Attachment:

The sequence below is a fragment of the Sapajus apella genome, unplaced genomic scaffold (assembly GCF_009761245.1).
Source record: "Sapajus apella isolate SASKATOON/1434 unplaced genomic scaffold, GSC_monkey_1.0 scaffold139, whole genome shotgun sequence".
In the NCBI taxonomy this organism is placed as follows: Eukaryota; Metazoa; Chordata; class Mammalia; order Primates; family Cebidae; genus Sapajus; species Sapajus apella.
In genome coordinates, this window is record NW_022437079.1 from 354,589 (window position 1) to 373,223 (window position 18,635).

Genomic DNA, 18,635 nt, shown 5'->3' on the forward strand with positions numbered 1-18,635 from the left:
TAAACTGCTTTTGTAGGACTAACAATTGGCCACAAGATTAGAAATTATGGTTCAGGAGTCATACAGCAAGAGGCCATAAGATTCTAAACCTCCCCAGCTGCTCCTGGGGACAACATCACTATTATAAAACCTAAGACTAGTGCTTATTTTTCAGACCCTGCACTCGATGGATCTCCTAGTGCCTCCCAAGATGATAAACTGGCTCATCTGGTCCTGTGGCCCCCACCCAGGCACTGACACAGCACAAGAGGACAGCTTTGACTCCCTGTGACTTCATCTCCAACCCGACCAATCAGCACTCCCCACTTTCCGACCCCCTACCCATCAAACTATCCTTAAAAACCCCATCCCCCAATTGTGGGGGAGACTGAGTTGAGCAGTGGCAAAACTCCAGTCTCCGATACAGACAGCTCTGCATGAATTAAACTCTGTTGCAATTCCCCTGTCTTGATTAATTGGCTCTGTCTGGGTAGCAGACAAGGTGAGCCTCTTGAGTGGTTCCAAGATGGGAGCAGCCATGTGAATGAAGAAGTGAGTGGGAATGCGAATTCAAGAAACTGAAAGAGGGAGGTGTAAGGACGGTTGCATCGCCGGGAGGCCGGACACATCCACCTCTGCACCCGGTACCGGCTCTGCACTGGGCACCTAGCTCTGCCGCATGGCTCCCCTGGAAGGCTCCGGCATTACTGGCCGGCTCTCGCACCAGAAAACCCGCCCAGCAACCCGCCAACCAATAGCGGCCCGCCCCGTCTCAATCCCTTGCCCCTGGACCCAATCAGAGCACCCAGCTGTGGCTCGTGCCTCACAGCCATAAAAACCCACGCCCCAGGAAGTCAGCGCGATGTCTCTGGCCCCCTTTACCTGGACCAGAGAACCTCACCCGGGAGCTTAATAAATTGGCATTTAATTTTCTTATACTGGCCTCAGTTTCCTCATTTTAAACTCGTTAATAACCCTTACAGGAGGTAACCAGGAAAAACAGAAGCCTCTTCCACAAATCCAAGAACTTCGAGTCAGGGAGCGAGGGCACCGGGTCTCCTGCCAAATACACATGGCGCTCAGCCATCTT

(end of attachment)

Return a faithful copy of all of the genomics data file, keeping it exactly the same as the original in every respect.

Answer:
The sequence below is a fragment of the Sapajus apella genome, unplaced genomic scaffold (assembly GCF_009761245.1).
Source record: "Sapajus apella isolate SASKATOON/1434 unplaced genomic scaffold, GSC_monkey_1.0 scaffold139, whole genome shotgun sequence".
In the NCBI taxonomy this organism is placed as follows: Eukaryota; Metazoa; Chordata; class Mammalia; order Primates; family Cebidae; genus Sapajus; species Sapajus apella.
In genome coordinates, this window is record NW_022437079.1 from 354,589 (window position 1) to 373,223 (window position 18,635).

Genomic DNA, 18,635 nt, shown 5'->3' on the forward strand with positions numbered 1-18,635 from the left:
TAAACTGCTTTTGTAGGACTAACAATTGGCCACAAGATTAGAAATTATGGTTCAGGAGTCATACAGCAAGAGGCCATAAGATTCTAAACCTCCCCAGCTGCTCCTGGGGACAACATCACTATTATAAAACCTAAGACTAGTGCTTATTTTTCAGACCCTGCACTCGATGGATCTCCTAGTGCCTCCCAAGATGATAAACTGGCTCATCTGGTCCTGTGGCCCCCACCCAGGCACTGACACAGCACAAGAGGACAGCTTTGACTCCCTGTGACTTCATCTCCAACCCGACCAATCAGCACTCCCCACTTTCCGACCCCCTACCCATCAAACTATCCTTAAAAACCCCATCCCCCAATTGTGGGGGAGACTGAGTTGAGCAGTGGCAAAACTCCAGTCTCCGATACAGACAGCTCTGCATGAATTAAACTCTGTTGCAATTCCCCTGTCTTGATTAATTGGCTCTGTCTGGGTAGCAGACAAGGTGAGCCTCTTGAGTGGTTCCAAGATGGGAGCAGCCATGTGAATGAAGAAGTGAGTGGGAATGCGAATTCAAGAAACTGAAAGAGGGAGGTGTAAGGACGGTTGCATCGCCGGGAGGCCGGACACATCCACCTCTGCACCCGGTACCGGCTCTGCACTGGGCACCTAGCTCTGCCGCATGGCTCCCCTGGAAGGCTCCGGCATTACTGGCCGGCTCTCGCACCAGAAAACCCGCCCAGCAACCCGCCAACCAATAGCGGCCCGCCCCGTCTCAATCCCTTGCCCCTGGACCCAATCAGAGCACCCAGCTGTGGCTCGTGCCTCACAGCCATAAAAACCCACGCCCCAGGAAGTCAGCGCGATGTCTCTGGCCCCCTTTACCTGGACCAGAGAACCTCACCCGGGAGCTTAATAAATTGGCATTTAATTTTCTTATACTGGCCTCAGTTTCCTCATTTTAAACTCGTTAATAACCCTTACAGGAGGTAACCAGGAAAAACAGAAGCCTCTTCCACAAATCCAAGAACTTCGAGTCAGGGAGCGAGGGCACCGGGTCTCCTGCCAAATACACATGGCGCTCAGCCATCTT